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ERIC Number: ED451026
Record Type: Non-Journal
Publication Date: 2000-Jun
Pages: 85
Abstractor: N/A
Reference Count: N/A
Reading and the Native American Learner. Research Report.
St. Charles, Joe; Costantino, Magda
Intended as a resource for mainstream teachers, this document summarizes current research on effective ways for teachers to meet the educational needs of American Indian students in public schools. The first section discusses the history of U.S. governmental intervention in American Indian education, which influences how some American Indians view schools today. The second section examines current research and theory concerning Indian students' relatively low academic success. Cultural difference theory focuses on discontinuities between the cultures and languages experienced by students at home and in school, differences in learning styles, and resulting classroom miscommunication. The macrostructural explanation suggests that "involuntary minorities" such as American Indians interpret sociolinguistic discontinuities in school as institutional discrimination and view the standard language and behavior practices of the school as detrimental to their own group's culture and identity. The third section briefly discusses nonstandard forms of "Indian English." The fourth section addresses classroom implications. Teachers may adapt instruction to support a broad range of learning styles through strategies such as cooperative learning, multisensory instruction, and increased holistic emphasis. Teachers may also learn about their students' languages and cultures, address oppositional identity by integrating multicultural perspective into the curricula, and promote students' intrinsic motivation through relevant curricula. Indian student silence and parent participation are also discussed. The fifth section specifically addresses issues of reading instruction, including risk factors for reading difficulties, language development, reading comprehension, and standard English skills. An appendix reviews the history of federal Indian policy and the status of tribal governments. (Contains 155 references.) (SV)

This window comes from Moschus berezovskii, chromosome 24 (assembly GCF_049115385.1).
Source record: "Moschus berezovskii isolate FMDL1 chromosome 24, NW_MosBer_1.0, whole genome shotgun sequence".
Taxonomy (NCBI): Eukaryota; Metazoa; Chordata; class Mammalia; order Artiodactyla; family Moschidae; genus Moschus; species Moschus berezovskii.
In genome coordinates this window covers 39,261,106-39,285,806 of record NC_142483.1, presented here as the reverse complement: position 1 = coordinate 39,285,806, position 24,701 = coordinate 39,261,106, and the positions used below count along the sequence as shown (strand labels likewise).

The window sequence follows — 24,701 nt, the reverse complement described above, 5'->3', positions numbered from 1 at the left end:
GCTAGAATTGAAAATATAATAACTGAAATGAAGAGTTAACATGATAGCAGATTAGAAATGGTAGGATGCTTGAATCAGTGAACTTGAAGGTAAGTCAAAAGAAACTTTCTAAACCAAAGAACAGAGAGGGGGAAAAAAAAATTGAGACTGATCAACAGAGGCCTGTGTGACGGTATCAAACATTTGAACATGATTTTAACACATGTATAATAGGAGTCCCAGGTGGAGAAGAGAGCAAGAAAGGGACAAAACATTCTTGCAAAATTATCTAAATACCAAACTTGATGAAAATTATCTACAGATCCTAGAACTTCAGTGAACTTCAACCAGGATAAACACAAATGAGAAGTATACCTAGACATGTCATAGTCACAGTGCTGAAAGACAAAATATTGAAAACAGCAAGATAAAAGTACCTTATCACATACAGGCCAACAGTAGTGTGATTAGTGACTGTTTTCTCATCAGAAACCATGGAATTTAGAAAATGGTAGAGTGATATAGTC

Publication Type: Information Analyses
Education Level: N/A
Audience: Practitioners; Teachers
Language: English
Sponsor: N/A
Authoring Institution: Washington Office of the State Superintendent of Public Instruction, Olympia. Office of Indian Education.